In this edition of CONTEXT, Alejandro Hope (Mexican Institute for Competitiveness), and David Shirk (University of San Diego), review efforts to improve citizen security in Mexico in 2014. They also look ahead to what we can expect in 2015. Is the situation getting better or worse? The answer to that question has a lot to do with where you’re looking. Our guests sort through the good and bad news with an eye toward the future.

Alejandro Hope is Project Director for the ‘Less Crime, Less Punishment’ project or MC2, ‘Menos Crimen, Menos Castigo’. The project is a joint public safety initiative between the Instituto Mexicano para la Competividad (IMCO) and México Evalúa. Prior to his current position, he held various management positions at the Centro de Investigación y Seguridad Nacional (CISEN) between 2008 and 2011. Between 2001 and 2008, he worked as a consulting partner at GEA Group of Economists and Associates, a consulting firm specializing in economic and political analysis. From 1998 to 2000, he served as chief of staff for Senator Adolfo Aguilar Zinser and assisted in the transition team of then President-elect Vicente Fox. Between 1994 and 1996, he held various advisory positions the National Bank of Public Works and Services and the Department of Energy. Hope holds a degree in political science from the University of Pennsylvania in the United States and doctoral studies in the same subject from the Princeton University. He has been an occasional contributor to various national media outlets such as Milenio Diario, El Economista and the magazine Nexos.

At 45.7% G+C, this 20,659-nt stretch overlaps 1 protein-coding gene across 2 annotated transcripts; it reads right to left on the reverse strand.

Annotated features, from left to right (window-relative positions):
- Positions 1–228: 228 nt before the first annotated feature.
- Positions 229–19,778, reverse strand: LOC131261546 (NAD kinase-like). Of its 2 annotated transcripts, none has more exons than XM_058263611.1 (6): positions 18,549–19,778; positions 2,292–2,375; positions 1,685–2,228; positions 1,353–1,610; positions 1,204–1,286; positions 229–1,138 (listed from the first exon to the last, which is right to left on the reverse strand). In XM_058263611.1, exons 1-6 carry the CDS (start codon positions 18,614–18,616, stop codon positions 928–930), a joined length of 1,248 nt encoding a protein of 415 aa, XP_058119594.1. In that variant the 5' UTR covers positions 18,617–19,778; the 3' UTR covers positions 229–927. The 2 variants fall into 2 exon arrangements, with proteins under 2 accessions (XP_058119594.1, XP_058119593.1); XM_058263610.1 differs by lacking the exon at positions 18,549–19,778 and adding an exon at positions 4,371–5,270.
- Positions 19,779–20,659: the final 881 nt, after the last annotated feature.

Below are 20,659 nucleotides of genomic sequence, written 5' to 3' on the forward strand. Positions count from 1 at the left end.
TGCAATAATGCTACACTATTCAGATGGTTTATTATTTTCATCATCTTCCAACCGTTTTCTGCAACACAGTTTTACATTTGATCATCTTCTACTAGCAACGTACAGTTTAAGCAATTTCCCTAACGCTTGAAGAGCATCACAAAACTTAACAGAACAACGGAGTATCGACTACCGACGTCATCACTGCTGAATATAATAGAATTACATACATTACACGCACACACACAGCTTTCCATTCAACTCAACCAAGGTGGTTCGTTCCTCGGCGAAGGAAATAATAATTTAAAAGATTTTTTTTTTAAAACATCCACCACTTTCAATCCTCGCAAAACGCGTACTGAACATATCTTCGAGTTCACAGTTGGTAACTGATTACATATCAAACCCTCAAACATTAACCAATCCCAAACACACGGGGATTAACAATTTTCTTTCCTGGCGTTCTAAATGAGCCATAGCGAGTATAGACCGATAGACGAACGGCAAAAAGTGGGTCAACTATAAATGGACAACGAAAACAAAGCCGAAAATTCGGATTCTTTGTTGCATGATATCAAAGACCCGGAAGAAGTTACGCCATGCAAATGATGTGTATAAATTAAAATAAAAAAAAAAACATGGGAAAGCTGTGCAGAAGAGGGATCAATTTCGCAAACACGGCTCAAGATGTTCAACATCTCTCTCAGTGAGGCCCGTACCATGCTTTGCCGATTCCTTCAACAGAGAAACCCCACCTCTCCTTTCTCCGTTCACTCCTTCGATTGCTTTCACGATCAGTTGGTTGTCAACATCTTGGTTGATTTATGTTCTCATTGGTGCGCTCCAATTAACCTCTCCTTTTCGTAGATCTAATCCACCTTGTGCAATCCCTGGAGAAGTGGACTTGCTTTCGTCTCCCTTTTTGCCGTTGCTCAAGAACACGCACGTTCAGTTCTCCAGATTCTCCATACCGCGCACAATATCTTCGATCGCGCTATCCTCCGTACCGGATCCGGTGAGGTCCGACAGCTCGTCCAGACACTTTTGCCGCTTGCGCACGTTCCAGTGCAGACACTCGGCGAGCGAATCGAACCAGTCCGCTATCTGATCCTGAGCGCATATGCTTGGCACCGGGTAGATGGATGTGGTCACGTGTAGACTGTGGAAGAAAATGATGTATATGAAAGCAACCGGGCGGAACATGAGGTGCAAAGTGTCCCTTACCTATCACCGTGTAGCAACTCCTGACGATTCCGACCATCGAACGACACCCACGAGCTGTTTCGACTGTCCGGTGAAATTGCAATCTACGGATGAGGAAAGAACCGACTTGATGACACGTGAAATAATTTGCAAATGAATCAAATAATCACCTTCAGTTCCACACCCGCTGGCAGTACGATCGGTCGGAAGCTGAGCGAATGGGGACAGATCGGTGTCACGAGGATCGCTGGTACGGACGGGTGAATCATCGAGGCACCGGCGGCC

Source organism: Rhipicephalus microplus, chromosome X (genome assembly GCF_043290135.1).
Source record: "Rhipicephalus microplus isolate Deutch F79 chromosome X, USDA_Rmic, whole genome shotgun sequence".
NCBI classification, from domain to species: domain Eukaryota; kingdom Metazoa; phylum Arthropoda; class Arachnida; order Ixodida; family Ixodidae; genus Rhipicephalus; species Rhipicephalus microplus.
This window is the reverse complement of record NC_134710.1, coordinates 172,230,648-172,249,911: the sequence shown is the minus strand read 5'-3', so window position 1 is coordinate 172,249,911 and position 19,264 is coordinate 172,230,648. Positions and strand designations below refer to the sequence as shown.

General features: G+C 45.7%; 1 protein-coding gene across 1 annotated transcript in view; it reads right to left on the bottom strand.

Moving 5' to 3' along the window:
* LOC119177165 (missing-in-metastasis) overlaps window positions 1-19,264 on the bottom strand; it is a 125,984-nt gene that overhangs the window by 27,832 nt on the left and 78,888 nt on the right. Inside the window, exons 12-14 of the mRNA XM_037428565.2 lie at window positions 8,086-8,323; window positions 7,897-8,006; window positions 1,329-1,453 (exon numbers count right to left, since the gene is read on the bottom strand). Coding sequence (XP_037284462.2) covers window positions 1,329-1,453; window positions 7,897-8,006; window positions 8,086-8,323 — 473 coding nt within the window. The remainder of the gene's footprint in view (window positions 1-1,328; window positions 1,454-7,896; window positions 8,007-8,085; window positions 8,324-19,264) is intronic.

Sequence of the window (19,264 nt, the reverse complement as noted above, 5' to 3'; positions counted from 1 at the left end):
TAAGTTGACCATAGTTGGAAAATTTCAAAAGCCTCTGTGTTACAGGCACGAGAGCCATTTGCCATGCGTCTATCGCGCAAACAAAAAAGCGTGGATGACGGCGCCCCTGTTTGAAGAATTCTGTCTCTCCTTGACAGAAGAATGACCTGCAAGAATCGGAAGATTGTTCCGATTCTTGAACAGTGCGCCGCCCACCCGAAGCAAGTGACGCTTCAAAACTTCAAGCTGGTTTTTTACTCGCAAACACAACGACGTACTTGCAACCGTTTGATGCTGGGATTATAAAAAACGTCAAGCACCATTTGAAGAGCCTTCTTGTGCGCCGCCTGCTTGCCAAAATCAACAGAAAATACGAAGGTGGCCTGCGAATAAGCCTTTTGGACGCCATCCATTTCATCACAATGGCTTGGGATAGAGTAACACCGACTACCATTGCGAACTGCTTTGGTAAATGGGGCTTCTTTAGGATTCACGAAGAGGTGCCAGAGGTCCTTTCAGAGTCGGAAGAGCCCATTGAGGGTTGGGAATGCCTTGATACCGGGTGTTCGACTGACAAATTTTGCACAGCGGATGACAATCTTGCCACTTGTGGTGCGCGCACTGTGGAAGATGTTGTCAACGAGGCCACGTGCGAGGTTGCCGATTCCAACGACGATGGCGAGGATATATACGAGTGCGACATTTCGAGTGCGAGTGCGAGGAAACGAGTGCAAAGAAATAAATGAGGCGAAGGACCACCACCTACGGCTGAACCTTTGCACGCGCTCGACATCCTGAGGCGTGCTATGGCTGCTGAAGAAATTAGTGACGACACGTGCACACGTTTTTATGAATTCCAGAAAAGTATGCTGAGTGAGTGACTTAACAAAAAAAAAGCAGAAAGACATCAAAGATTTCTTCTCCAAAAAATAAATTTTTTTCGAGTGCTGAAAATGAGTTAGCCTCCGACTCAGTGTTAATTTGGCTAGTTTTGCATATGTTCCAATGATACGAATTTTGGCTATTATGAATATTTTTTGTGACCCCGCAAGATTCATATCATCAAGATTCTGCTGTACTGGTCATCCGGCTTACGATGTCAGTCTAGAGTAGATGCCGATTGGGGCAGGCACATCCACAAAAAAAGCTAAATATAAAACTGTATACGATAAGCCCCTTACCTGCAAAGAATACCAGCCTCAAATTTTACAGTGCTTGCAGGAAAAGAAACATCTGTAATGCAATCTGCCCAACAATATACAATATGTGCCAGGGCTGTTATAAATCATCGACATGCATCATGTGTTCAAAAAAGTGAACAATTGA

David A. Shirk is an associate professor in the Department of Political Science and International Relations at the University of San Diego, a Global Fellow at the Mexico Institute of the Woodrow Wilson International Center for Scholars, and a visiting professor at the UCSD School of International Relations and Pacific Studies. He conducts research on Mexican politics, U.S.-Mexican relations, and law enforcement and security along the U.S.-Mexican border. He received his B.A. in International Studies at Lock Haven University, studying abroad in Mexico, Japan, and the USSR. He received his M.A. and Ph.D. in Political Science at the University of California, San Diego, and was fellow at the Center for U.S.-Mexican Studies. During his undergraduate and graduate studies, Dr. Shirk received the Matthew David Klee Minority Scholarship, an American Political Science Association Ralph Bunch Program Scholarship, a National Science Foundation Minority Scholarship, and a University of California President's Scholarship. From 2003 to 2013, he was director of the Trans-Border Institute at the University of San Diego. Dr. Shirk currently directs a research initiative on the Cali-Baja region at the Center for U.S.-Mexican Studies at the UCSD School of International Relations and Pacific Studies. He also directs "Justice in Mexico" (, a research initiative on criminal justice and the rule of law in Mexico.